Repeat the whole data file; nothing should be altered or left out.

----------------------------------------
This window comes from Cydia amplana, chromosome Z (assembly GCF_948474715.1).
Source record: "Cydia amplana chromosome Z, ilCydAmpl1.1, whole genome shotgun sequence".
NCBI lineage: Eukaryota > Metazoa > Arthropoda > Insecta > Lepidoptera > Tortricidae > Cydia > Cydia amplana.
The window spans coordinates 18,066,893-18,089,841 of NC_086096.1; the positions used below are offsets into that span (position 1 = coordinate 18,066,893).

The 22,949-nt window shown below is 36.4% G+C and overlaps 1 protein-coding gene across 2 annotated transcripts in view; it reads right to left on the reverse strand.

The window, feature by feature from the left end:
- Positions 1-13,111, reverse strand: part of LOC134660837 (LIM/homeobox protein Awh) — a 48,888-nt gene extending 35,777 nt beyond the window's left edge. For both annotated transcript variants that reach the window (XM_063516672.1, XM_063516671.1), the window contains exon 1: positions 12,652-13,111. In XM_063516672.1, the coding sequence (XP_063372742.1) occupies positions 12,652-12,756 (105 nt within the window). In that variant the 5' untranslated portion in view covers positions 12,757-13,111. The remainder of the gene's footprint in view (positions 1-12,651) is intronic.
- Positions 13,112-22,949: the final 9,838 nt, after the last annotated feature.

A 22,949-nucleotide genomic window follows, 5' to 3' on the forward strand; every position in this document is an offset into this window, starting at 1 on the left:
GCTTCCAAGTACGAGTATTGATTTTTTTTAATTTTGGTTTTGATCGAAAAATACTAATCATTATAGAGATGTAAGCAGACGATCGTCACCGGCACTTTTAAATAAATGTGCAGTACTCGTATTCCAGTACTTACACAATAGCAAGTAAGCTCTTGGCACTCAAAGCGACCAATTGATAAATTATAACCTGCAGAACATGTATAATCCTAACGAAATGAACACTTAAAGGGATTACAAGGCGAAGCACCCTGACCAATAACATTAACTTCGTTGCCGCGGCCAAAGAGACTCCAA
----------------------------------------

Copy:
This window comes from Cydia amplana, chromosome Z (assembly GCF_948474715.1).
Source record: "Cydia amplana chromosome Z, ilCydAmpl1.1, whole genome shotgun sequence".
NCBI lineage: Eukaryota > Metazoa > Arthropoda > Insecta > Lepidoptera > Tortricidae > Cydia > Cydia amplana.
The window spans coordinates 18,066,893-18,089,841 of NC_086096.1; the positions used below are offsets into that span (position 1 = coordinate 18,066,893).

The 22,949-nt window shown below is 36.4% G+C and overlaps 1 protein-coding gene across 2 annotated transcripts in view; it reads right to left on the reverse strand.

The window, feature by feature from the left end:
- Positions 1-13,111, reverse strand: part of LOC134660837 (LIM/homeobox protein Awh) — a 48,888-nt gene extending 35,777 nt beyond the window's left edge. For both annotated transcript variants that reach the window (XM_063516672.1, XM_063516671.1), the window contains exon 1: positions 12,652-13,111. In XM_063516672.1, the coding sequence (XP_063372742.1) occupies positions 12,652-12,756 (105 nt within the window). In that variant the 5' untranslated portion in view covers positions 12,757-13,111. The remainder of the gene's footprint in view (positions 1-12,651) is intronic.
- Positions 13,112-22,949: the final 9,838 nt, after the last annotated feature.

A 22,949-nucleotide genomic window follows, 5' to 3' on the forward strand; every position in this document is an offset into this window, starting at 1 on the left:
GCTTCCAAGTACGAGTATTGATTTTTTTTAATTTTGGTTTTGATCGAAAAATACTAATCATTATAGAGATGTAAGCAGACGATCGTCACCGGCACTTTTAAATAAATGTGCAGTACTCGTATTCCAGTACTTACACAATAGCAAGTAAGCTCTTGGCACTCAAAGCGACCAATTGATAAATTATAACCTGCAGAACATGTATAATCCTAACGAAATGAACACTTAAAGGGATTACAAGGCGAAGCACCCTGACCAATAACATTAACTTCGTTGCCGCGGCCAAAGAGACTCCAA